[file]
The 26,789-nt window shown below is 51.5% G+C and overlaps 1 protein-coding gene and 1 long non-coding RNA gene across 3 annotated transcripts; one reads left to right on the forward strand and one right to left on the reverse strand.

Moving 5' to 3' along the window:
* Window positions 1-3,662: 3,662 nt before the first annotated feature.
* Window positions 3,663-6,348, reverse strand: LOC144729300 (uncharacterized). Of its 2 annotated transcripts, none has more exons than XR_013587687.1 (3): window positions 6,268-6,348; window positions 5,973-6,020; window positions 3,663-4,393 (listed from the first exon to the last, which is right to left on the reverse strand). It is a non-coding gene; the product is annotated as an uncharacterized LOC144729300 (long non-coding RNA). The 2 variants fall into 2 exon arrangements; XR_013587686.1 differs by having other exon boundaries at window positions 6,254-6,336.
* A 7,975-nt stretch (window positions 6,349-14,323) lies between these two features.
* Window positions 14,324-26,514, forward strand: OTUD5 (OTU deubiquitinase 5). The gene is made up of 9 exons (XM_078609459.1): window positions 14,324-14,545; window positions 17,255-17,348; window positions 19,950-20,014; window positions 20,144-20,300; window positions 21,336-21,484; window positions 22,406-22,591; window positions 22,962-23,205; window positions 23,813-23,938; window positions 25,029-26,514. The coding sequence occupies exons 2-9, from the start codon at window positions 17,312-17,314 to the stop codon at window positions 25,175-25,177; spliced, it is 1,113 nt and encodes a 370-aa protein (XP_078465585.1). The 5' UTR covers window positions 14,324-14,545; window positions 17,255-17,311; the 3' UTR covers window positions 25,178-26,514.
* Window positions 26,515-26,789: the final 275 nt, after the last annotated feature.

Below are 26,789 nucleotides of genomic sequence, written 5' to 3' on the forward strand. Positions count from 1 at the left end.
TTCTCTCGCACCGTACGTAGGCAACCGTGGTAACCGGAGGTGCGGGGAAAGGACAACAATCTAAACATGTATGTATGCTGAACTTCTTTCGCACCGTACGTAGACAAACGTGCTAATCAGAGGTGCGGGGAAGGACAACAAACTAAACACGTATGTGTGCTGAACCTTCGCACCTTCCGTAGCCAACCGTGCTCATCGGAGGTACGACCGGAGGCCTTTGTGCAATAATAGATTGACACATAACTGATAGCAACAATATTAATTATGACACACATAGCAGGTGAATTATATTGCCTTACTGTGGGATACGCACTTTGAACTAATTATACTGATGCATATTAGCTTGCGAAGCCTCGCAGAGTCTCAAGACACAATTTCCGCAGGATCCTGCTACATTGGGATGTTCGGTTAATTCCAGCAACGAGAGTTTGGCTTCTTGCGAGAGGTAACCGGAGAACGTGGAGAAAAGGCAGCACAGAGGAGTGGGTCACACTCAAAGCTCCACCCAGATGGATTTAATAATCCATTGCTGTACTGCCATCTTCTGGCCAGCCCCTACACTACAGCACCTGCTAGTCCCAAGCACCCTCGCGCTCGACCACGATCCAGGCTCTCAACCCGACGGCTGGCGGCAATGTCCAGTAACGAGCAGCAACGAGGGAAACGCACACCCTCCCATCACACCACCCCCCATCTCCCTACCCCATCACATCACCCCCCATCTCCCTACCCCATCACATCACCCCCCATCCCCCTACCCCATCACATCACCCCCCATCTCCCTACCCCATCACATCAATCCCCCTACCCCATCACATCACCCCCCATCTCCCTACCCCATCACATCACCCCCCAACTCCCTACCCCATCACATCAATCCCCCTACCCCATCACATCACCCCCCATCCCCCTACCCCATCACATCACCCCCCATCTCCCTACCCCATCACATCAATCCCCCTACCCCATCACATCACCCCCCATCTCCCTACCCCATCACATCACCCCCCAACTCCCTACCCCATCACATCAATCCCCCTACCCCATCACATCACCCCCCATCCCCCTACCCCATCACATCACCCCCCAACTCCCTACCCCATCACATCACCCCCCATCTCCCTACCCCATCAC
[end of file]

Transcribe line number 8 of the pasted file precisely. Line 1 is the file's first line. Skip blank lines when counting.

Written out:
Below are 26,789 nucleotides of genomic sequence, written 5' to 3' on the forward strand. Positions count from 1 at the left end.